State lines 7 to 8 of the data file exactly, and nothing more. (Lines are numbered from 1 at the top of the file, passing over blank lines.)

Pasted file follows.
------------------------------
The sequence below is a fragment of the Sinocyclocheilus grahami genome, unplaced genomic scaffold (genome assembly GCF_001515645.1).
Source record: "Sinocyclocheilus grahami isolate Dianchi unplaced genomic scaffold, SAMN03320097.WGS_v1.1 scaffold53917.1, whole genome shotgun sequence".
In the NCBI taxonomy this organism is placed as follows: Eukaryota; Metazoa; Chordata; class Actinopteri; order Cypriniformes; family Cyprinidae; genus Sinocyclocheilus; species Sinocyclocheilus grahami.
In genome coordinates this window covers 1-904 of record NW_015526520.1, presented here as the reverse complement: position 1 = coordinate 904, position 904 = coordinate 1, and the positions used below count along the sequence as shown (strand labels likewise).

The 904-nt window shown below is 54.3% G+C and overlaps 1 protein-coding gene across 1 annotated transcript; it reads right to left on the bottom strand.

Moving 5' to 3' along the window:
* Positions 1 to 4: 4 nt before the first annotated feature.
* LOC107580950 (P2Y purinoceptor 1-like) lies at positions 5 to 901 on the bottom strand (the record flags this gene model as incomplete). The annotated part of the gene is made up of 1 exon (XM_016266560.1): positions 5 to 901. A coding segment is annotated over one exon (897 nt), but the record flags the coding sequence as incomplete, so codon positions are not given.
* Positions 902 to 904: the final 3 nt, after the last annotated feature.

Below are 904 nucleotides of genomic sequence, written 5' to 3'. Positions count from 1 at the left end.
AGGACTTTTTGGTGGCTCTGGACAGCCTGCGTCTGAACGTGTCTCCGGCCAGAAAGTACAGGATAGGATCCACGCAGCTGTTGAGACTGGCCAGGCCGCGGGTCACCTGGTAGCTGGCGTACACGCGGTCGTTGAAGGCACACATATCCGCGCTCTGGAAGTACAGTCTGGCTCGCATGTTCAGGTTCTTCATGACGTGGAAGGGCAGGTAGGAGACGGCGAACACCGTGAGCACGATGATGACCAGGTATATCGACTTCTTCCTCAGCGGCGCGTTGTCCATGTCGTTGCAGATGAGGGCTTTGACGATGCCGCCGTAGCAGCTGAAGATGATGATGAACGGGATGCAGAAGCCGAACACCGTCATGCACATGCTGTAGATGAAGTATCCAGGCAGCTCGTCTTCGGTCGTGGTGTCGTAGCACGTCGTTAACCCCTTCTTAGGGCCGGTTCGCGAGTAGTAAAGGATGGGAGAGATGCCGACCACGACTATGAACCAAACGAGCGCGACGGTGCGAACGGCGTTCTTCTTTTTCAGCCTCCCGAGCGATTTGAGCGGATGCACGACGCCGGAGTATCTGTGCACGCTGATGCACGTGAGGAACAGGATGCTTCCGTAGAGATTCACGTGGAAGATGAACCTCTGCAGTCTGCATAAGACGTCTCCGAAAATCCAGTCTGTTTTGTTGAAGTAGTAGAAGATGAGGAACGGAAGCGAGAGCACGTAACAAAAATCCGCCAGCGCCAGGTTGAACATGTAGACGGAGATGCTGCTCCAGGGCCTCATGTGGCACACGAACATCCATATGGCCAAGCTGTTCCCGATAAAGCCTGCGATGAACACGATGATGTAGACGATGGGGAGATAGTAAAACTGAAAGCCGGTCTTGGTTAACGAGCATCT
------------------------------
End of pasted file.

* Positions 1 to 4: 4 nt before the first annotated feature.
* LOC107580950 (P2Y purinoceptor 1-like) lies at positions 5 to 901 on the bottom strand (the record flags this gene model as incomplete). The annotated part of the gene is made up of 1 exon (XM_016266560.1): positions 5 to 901. A coding segment is annotated over one exon (897 nt), but the record flags the coding sequence as incomplete, so codon positions are not given.